New York

Caio Reisewitz, Casa Canoas, 2013, C-print on Diasec, 70 7/8 × 99 1/4".

Caio Reisewitz, Casa Canoas, 2013, C-print on Diasec, 70 7/8 × 99 1/4".

Caio Reisewitz

International Center of Photography Museum (ICP)

Caio Reisewitz, Casa Canoas, 2013, C-print on Diasec, 70 7/8 × 99 1/4".

The works in this survey of Caio Reisewitz’s photography, organized by Christopher Phillips, could be grouped into three categories: those that focused on the Brazil-based artist’s native country, on what he calls its “places of power”; those that focused on that nation’s rain forests, which have their own peculiar power; and those that focused on China, where he attends to people more than to places. In Brazil, Reisewitz sets up a contrast between old and venerable places of power, as in Ataide, 2008, which portrays the Saint Francis of Assisi church in the city of Ouro Preto, and new, sleekly modern places of power, such as the building in Ministério das Relações Exteriores (Palácio do Itamaraty) (Ministry of External Relations [Itamaraty Palace]), 2005. He shows us the entire ceiling of the church, where heavenly figures fill the space of a huge mural, and the empty halls of the palace, where no figures dare disturb its sleek geometric clarity. In both cases, the architecture overwhelms, suggesting humanity is permanently trapped in it liked a caged animal. Yet there is also a difference: Power in colonial Brazil seemingly had a more welcoming face, architecturally speaking, than power in modern Brazil, where it masks itself in abstract anonymity and seamless indifference. Pure abstraction is the new palatial sacred art, and modern buildings are the colonial palaces of today.

Reisewitz’s rain-forest photographs—like the architectural photographs, the prints are usually magnificently large, with some small ones interspersed—supposedly deal with the exploitation of these ecosystems by human beings, but humans don’t fare too well in them. Though a few images depict ecological destruction—he shows us a field of stumps, with some trees still smoldering—generally Reisewitz presents the forests intact, suggesting that they are a symbol of the integrity and wholesomeness that humans lack. In the photographer’s depictions of the remnants of the Mata Atlântica (Atlantic Forest), which once covered Brazil’s east coast, the foliage is a lush, glistening green; it evokes life-giving fertility. Reisewitz seems to deplore human presence: See, for instance, Jaraguá VIII, 2009, with its pathetically isolated human figures in a junglelike clearing. (The work also leaves one wondering whether the photographer is aware of research suggesting just how mythical the forest primeval is: Pre-Columbian societies, it seems, managed the rain forest intensively, planting trees among those that grew naturally and using various enrichment techniques to create vast tracts of the famously productive soil known as terra preta.) Perhaps Carutapera, 2012, is emblematic: A dazzling red flower—the vivid hue unexpected amid the usual green—appears on a brown branch above brightly churning water, the light purifying the blossom into a heavenly substance. For Reisewitz, nature is the new cathedral.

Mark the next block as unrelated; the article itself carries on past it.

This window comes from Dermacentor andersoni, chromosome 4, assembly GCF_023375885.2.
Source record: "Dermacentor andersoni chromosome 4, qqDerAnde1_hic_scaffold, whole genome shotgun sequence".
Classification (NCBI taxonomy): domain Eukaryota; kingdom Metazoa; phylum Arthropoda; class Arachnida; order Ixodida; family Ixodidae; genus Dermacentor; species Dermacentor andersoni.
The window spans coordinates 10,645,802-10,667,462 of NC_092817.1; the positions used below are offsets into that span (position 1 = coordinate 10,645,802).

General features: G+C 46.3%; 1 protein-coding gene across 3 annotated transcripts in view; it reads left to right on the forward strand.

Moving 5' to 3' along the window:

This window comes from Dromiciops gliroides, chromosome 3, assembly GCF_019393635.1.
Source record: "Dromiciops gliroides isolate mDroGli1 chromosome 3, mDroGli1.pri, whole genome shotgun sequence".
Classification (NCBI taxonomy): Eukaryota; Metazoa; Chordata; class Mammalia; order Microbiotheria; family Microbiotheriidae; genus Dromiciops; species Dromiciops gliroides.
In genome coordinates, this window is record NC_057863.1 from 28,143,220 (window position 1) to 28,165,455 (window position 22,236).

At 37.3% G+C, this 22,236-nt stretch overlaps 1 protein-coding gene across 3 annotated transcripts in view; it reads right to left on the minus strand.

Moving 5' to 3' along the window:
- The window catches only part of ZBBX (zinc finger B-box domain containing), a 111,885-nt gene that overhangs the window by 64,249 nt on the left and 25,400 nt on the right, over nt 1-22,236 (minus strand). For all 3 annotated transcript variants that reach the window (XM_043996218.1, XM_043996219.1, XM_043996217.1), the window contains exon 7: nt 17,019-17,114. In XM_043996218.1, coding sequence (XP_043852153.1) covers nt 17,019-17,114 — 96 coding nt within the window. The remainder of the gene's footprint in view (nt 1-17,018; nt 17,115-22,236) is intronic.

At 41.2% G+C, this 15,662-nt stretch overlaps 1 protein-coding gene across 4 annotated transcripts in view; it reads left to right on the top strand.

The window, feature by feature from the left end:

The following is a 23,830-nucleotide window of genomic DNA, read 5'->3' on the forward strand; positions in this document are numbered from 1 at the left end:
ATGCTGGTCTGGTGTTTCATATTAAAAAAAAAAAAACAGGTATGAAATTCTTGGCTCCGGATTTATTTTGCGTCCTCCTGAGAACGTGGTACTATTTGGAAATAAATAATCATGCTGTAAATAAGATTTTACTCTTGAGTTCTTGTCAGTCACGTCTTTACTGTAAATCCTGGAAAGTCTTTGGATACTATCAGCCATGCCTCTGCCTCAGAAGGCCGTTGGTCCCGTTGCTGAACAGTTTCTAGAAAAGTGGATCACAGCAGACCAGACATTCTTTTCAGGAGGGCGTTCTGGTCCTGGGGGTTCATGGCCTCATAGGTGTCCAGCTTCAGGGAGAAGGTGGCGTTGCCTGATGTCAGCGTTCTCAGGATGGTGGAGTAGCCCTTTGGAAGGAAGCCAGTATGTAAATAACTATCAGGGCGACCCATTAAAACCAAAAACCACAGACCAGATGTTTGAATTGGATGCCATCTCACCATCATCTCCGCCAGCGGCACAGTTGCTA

In China things change. The China photographs, most here from 2010, are all small collages composed of small figures and small houses. In one, mountains set behind a vast stretch of farmland appear as substanceless ghosts, a primordial paradise lost to modern needs. More pointedly and surreally, in the collage Yangshou II, 2010, a giant hand with red fingernails seems to descend upon a crowd who worshipfully face it while standing in a garbage dump. We see their backs—they are faceless—as they are hypnotically held in the hand’s grip. We’ve moved from the wasteland of burned-out nature to the wasteland of tyrannical society, and the pessimism that’s implicit in Reisewitz’s glorious nature photographs has become assertively manifest.

Donald Kuspit